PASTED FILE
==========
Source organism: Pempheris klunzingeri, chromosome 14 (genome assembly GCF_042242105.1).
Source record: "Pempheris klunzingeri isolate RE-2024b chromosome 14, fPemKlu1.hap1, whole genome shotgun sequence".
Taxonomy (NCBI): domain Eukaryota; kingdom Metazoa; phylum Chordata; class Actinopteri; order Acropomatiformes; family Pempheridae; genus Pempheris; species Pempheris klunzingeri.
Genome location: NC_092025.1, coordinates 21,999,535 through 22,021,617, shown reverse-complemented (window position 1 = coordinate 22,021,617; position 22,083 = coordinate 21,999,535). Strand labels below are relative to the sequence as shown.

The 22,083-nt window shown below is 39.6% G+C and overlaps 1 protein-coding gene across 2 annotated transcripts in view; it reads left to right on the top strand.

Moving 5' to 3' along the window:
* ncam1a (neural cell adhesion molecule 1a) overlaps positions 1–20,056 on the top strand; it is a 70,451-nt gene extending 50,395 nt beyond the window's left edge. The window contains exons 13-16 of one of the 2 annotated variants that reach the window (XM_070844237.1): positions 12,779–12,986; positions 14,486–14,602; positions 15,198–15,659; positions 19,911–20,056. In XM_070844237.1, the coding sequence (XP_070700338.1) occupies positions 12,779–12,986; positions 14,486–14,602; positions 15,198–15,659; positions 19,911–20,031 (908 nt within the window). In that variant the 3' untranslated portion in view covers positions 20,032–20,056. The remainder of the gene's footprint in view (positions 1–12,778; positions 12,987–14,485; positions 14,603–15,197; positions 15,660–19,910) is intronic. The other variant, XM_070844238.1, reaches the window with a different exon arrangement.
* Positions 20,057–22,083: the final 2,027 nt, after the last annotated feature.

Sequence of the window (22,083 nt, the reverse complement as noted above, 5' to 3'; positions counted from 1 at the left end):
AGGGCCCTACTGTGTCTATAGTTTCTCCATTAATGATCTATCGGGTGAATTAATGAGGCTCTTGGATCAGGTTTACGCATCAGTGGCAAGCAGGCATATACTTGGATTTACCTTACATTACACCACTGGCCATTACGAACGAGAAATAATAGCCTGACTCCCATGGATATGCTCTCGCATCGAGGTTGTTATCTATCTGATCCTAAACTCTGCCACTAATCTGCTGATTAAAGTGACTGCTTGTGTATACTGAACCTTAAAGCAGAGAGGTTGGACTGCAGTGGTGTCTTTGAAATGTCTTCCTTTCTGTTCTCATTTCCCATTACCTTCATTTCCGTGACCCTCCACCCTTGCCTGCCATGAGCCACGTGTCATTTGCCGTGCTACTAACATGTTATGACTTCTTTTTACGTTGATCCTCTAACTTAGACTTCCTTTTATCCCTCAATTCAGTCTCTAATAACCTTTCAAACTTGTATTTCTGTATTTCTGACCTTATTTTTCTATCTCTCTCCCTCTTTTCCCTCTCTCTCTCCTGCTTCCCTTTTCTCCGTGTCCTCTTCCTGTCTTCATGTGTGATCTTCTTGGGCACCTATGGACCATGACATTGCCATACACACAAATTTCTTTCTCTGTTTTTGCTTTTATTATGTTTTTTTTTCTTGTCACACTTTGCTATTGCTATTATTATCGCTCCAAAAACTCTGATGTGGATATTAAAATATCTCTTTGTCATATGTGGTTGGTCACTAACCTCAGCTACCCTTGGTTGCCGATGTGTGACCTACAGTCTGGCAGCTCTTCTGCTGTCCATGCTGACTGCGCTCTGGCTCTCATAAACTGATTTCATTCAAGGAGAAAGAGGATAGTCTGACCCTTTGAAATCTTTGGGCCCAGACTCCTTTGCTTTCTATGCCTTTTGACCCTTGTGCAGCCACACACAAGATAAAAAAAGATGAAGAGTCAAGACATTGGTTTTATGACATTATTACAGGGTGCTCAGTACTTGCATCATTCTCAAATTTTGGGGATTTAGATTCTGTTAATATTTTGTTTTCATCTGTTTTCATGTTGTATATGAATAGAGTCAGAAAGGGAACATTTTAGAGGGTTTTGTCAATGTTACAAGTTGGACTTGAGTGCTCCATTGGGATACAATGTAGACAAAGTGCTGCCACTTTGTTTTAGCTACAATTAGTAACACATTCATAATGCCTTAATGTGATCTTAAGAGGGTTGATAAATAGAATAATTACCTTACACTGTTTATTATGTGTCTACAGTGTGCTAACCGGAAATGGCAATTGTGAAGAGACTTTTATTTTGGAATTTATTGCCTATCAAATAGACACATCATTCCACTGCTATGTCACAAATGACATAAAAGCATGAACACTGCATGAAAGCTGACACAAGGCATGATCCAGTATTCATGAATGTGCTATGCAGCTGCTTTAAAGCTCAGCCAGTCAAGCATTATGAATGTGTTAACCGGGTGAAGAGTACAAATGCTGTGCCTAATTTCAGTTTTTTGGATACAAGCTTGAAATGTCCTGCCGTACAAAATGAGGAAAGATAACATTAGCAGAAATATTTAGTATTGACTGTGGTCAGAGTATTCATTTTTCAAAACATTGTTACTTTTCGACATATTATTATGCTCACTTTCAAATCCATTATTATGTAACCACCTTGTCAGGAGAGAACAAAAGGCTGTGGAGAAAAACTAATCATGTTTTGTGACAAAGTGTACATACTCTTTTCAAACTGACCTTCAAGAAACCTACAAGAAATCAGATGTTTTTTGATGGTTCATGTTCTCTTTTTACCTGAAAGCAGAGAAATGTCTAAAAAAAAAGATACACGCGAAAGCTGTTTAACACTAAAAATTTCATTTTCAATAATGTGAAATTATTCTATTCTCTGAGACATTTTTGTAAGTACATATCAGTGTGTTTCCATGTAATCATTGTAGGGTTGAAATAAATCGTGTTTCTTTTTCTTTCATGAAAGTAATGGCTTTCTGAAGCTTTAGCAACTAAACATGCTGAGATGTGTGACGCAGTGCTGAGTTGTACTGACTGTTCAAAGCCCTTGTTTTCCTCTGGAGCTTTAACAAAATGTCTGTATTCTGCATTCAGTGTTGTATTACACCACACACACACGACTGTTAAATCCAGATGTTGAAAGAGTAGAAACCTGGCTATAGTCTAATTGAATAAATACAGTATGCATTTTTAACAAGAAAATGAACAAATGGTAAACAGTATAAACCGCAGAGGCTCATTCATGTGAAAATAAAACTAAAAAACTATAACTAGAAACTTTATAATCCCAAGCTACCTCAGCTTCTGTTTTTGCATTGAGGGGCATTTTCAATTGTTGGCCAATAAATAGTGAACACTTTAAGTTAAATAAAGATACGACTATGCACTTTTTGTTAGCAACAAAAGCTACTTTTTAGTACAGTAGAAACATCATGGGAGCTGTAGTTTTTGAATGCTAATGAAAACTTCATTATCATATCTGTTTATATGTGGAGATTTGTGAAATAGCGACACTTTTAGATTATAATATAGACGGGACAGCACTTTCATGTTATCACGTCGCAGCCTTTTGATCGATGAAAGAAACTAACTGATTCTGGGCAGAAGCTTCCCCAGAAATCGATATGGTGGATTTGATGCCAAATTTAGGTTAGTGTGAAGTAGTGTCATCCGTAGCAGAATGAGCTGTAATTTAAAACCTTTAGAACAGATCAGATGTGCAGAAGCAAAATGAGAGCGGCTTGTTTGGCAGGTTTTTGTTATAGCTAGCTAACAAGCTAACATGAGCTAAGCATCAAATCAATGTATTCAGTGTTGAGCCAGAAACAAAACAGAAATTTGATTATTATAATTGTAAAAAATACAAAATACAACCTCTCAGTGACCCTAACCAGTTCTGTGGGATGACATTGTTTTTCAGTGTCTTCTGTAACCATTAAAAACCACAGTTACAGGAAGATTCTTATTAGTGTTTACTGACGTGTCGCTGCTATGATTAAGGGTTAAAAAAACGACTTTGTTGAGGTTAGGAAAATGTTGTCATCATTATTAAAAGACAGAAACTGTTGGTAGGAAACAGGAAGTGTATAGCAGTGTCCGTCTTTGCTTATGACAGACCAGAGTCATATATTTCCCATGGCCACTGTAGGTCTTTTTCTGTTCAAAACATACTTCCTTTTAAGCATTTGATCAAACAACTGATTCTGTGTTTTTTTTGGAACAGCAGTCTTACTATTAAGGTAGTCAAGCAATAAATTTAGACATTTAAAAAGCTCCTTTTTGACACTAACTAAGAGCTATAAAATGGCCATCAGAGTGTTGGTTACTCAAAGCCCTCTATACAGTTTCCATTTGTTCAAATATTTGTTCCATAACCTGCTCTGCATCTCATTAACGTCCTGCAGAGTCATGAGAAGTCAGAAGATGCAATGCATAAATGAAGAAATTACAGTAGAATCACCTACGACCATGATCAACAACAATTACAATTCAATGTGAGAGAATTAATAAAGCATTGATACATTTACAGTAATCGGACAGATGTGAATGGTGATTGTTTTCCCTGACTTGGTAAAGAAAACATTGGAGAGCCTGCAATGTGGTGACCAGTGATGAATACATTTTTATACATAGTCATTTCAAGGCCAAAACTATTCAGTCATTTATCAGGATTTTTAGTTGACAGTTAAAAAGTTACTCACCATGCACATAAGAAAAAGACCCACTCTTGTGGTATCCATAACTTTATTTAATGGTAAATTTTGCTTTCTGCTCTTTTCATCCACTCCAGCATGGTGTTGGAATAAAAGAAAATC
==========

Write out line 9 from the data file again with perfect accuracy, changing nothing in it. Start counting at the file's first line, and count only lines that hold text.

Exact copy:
Sequence of the window (22,083 nt, the reverse complement as noted above, 5' to 3'; positions counted from 1 at the left end):